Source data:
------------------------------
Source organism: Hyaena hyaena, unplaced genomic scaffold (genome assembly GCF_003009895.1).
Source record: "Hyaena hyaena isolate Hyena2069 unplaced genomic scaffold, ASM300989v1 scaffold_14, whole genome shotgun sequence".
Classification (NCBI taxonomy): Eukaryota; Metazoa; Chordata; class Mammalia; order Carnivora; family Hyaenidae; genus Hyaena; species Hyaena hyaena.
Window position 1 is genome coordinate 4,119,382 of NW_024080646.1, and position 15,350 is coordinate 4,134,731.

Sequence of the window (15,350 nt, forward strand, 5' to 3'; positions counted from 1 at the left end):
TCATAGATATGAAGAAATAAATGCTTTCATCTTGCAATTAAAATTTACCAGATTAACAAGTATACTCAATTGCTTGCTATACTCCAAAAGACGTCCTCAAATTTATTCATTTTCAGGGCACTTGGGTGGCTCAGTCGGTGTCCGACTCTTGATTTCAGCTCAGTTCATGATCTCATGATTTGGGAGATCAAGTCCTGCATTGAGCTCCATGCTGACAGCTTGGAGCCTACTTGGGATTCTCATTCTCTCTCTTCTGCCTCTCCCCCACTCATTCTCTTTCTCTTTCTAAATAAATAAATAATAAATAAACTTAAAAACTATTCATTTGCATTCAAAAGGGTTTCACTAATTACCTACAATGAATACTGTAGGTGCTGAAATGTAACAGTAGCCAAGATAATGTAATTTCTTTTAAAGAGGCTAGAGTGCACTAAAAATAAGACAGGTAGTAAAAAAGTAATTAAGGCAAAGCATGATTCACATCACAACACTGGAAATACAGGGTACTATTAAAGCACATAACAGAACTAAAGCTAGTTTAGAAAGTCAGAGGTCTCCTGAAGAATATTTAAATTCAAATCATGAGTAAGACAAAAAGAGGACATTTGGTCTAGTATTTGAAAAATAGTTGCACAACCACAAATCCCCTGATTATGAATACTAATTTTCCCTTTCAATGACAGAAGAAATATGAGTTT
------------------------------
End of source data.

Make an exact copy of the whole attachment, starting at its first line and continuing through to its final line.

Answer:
Source organism: Hyaena hyaena, unplaced genomic scaffold (genome assembly GCF_003009895.1).
Source record: "Hyaena hyaena isolate Hyena2069 unplaced genomic scaffold, ASM300989v1 scaffold_14, whole genome shotgun sequence".
Classification (NCBI taxonomy): Eukaryota; Metazoa; Chordata; class Mammalia; order Carnivora; family Hyaenidae; genus Hyaena; species Hyaena hyaena.
Window position 1 is genome coordinate 4,119,382 of NW_024080646.1, and position 15,350 is coordinate 4,134,731.

Sequence of the window (15,350 nt, forward strand, 5' to 3'; positions counted from 1 at the left end):
TCATAGATATGAAGAAATAAATGCTTTCATCTTGCAATTAAAATTTACCAGATTAACAAGTATACTCAATTGCTTGCTATACTCCAAAAGACGTCCTCAAATTTATTCATTTTCAGGGCACTTGGGTGGCTCAGTCGGTGTCCGACTCTTGATTTCAGCTCAGTTCATGATCTCATGATTTGGGAGATCAAGTCCTGCATTGAGCTCCATGCTGACAGCTTGGAGCCTACTTGGGATTCTCATTCTCTCTCTTCTGCCTCTCCCCCACTCATTCTCTTTCTCTTTCTAAATAAATAAATAATAAATAAACTTAAAAACTATTCATTTGCATTCAAAAGGGTTTCACTAATTACCTACAATGAATACTGTAGGTGCTGAAATGTAACAGTAGCCAAGATAATGTAATTTCTTTTAAAGAGGCTAGAGTGCACTAAAAATAAGACAGGTAGTAAAAAAGTAATTAAGGCAAAGCATGATTCACATCACAACACTGGAAATACAGGGTACTATTAAAGCACATAACAGAACTAAAGCTAGTTTAGAAAGTCAGAGGTCTCCTGAAGAATATTTAAATTCAAATCATGAGTAAGACAAAAAGAGGACATTTGGTCTAGTATTTGAAAAATAGTTGCACAACCACAAATCCCCTGATTATGAATACTAATTTTCCCTTTCAATGACAGAAGAAATATGAGTTT